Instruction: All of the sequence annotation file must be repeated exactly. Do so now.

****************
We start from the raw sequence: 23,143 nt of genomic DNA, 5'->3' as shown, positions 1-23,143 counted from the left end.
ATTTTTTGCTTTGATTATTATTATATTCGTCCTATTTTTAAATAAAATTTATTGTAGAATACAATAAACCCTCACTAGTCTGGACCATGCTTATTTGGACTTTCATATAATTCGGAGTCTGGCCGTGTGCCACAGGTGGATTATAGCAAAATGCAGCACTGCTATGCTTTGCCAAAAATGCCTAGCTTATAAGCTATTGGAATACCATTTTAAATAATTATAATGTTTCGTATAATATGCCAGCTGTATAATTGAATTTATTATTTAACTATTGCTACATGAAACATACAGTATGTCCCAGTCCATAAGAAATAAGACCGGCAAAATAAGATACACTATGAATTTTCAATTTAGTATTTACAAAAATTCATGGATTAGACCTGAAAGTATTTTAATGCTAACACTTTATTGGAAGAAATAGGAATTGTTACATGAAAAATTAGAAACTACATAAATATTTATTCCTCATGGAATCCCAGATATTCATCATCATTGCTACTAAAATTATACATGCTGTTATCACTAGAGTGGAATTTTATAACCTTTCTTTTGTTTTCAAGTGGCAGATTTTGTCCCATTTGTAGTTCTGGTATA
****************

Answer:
We start from the raw sequence: 23,143 nt of genomic DNA, 5'->3' as shown, positions 1-23,143 counted from the left end.
ATTTTTTGCTTTGATTATTATTATATTCGTCCTATTTTTAAATAAAATTTATTGTAGAATACAATAAACCCTCACTAGTCTGGACCATGCTTATTTGGACTTTCATATAATTCGGAGTCTGGCCGTGTGCCACAGGTGGATTATAGCAAAATGCAGCACTGCTATGCTTTGCCAAAAATGCCTAGCTTATAAGCTATTGGAATACCATTTTAAATAATTATAATGTTTCGTATAATATGCCAGCTGTATAATTGAATTTATTATTTAACTATTGCTACATGAAACATACAGTATGTCCCAGTCCATAAGAAATAAGACCGGCAAAATAAGATACACTATGAATTTTCAATTTAGTATTTACAAAAATTCATGGATTAGACCTGAAAGTATTTTAATGCTAACACTTTATTGGAAGAAATAGGAATTGTTACATGAAAAATTAGAAACTACATAAATATTTATTCCTCATGGAATCCCAGATATTCATCATCATTGCTACTAAAATTATACATGCTGTTATCACTAGAGTGGAATTTTATAACCTTTCTTTTGTTTTCAAGTGGCAGATTTTGTCCCATTTGTAGTTCTGGTATA